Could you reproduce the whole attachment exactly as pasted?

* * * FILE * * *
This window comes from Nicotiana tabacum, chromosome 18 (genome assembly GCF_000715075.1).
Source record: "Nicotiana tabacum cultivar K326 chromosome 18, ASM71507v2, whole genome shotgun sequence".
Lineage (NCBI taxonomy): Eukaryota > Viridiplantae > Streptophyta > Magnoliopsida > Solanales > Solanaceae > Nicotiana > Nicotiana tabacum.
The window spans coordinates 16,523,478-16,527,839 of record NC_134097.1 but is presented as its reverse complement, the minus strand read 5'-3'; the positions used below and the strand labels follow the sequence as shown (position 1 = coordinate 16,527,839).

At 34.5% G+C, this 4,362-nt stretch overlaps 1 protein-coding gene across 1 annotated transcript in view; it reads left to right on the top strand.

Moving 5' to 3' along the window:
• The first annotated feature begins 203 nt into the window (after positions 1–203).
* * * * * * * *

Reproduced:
This window comes from Nicotiana tabacum, chromosome 18 (genome assembly GCF_000715075.1).
Source record: "Nicotiana tabacum cultivar K326 chromosome 18, ASM71507v2, whole genome shotgun sequence".
Lineage (NCBI taxonomy): Eukaryota > Viridiplantae > Streptophyta > Magnoliopsida > Solanales > Solanaceae > Nicotiana > Nicotiana tabacum.
The window spans coordinates 16,523,478-16,527,839 of record NC_134097.1 but is presented as its reverse complement, the minus strand read 5'-3'; the positions used below and the strand labels follow the sequence as shown (position 1 = coordinate 16,527,839).

At 34.5% G+C, this 4,362-nt stretch overlaps 1 protein-coding gene across 1 annotated transcript in view; it reads left to right on the top strand.

Moving 5' to 3' along the window:
• The first annotated feature begins 203 nt into the window (after positions 1–203).